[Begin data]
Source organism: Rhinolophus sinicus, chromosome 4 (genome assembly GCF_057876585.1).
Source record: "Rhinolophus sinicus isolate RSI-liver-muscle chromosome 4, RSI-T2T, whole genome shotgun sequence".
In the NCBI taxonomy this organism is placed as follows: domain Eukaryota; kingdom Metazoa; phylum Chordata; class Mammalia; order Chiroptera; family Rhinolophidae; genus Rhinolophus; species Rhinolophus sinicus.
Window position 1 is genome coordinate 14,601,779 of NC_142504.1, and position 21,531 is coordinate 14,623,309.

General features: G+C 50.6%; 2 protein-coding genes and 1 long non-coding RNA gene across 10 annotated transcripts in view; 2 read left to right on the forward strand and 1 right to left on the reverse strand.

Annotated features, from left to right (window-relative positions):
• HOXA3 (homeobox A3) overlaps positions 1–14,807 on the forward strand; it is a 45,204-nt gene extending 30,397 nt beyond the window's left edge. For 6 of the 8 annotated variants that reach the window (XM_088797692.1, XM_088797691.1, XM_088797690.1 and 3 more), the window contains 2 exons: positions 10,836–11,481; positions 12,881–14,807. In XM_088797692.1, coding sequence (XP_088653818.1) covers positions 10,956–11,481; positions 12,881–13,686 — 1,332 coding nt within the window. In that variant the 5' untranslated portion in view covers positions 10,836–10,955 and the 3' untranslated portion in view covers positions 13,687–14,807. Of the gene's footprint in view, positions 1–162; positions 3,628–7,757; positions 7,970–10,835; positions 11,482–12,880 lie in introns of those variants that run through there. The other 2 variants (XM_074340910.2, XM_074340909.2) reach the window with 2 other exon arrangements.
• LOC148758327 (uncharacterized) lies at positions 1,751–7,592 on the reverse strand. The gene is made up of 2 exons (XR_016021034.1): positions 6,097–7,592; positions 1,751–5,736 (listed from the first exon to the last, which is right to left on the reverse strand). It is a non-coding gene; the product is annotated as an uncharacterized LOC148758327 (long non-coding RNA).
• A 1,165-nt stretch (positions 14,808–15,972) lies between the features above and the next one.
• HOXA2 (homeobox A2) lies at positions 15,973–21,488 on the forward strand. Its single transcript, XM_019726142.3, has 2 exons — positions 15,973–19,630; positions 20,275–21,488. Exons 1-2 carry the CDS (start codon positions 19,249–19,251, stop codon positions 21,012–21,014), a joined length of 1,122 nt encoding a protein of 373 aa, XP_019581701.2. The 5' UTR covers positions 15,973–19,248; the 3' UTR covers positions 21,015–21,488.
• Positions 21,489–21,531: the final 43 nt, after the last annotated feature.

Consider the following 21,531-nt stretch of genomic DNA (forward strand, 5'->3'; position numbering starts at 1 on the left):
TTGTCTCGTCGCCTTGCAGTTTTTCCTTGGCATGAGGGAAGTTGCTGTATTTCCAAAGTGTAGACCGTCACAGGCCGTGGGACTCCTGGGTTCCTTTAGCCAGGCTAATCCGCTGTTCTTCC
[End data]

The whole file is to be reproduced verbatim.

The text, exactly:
Source organism: Rhinolophus sinicus, chromosome 4 (genome assembly GCF_057876585.1).
Source record: "Rhinolophus sinicus isolate RSI-liver-muscle chromosome 4, RSI-T2T, whole genome shotgun sequence".
In the NCBI taxonomy this organism is placed as follows: domain Eukaryota; kingdom Metazoa; phylum Chordata; class Mammalia; order Chiroptera; family Rhinolophidae; genus Rhinolophus; species Rhinolophus sinicus.
Window position 1 is genome coordinate 14,601,779 of NC_142504.1, and position 21,531 is coordinate 14,623,309.

General features: G+C 50.6%; 2 protein-coding genes and 1 long non-coding RNA gene across 10 annotated transcripts in view; 2 read left to right on the forward strand and 1 right to left on the reverse strand.

Annotated features, from left to right (window-relative positions):
• HOXA3 (homeobox A3) overlaps positions 1–14,807 on the forward strand; it is a 45,204-nt gene extending 30,397 nt beyond the window's left edge. For 6 of the 8 annotated variants that reach the window (XM_088797692.1, XM_088797691.1, XM_088797690.1 and 3 more), the window contains 2 exons: positions 10,836–11,481; positions 12,881–14,807. In XM_088797692.1, coding sequence (XP_088653818.1) covers positions 10,956–11,481; positions 12,881–13,686 — 1,332 coding nt within the window. In that variant the 5' untranslated portion in view covers positions 10,836–10,955 and the 3' untranslated portion in view covers positions 13,687–14,807. Of the gene's footprint in view, positions 1–162; positions 3,628–7,757; positions 7,970–10,835; positions 11,482–12,880 lie in introns of those variants that run through there. The other 2 variants (XM_074340910.2, XM_074340909.2) reach the window with 2 other exon arrangements.
• LOC148758327 (uncharacterized) lies at positions 1,751–7,592 on the reverse strand. The gene is made up of 2 exons (XR_016021034.1): positions 6,097–7,592; positions 1,751–5,736 (listed from the first exon to the last, which is right to left on the reverse strand). It is a non-coding gene; the product is annotated as an uncharacterized LOC148758327 (long non-coding RNA).
• A 1,165-nt stretch (positions 14,808–15,972) lies between the features above and the next one.
• HOXA2 (homeobox A2) lies at positions 15,973–21,488 on the forward strand. Its single transcript, XM_019726142.3, has 2 exons — positions 15,973–19,630; positions 20,275–21,488. Exons 1-2 carry the CDS (start codon positions 19,249–19,251, stop codon positions 21,012–21,014), a joined length of 1,122 nt encoding a protein of 373 aa, XP_019581701.2. The 5' UTR covers positions 15,973–19,248; the 3' UTR covers positions 21,015–21,488.
• Positions 21,489–21,531: the final 43 nt, after the last annotated feature.

Consider the following 21,531-nt stretch of genomic DNA (forward strand, 5'->3'; position numbering starts at 1 on the left):
TTGTCTCGTCGCCTTGCAGTTTTTCCTTGGCATGAGGGAAGTTGCTGTATTTCCAAAGTGTAGACCGTCACAGGCCGTGGGACTCCTGGGTTCCTTTAGCCAGGCTAATCCGCTGTTCTTCC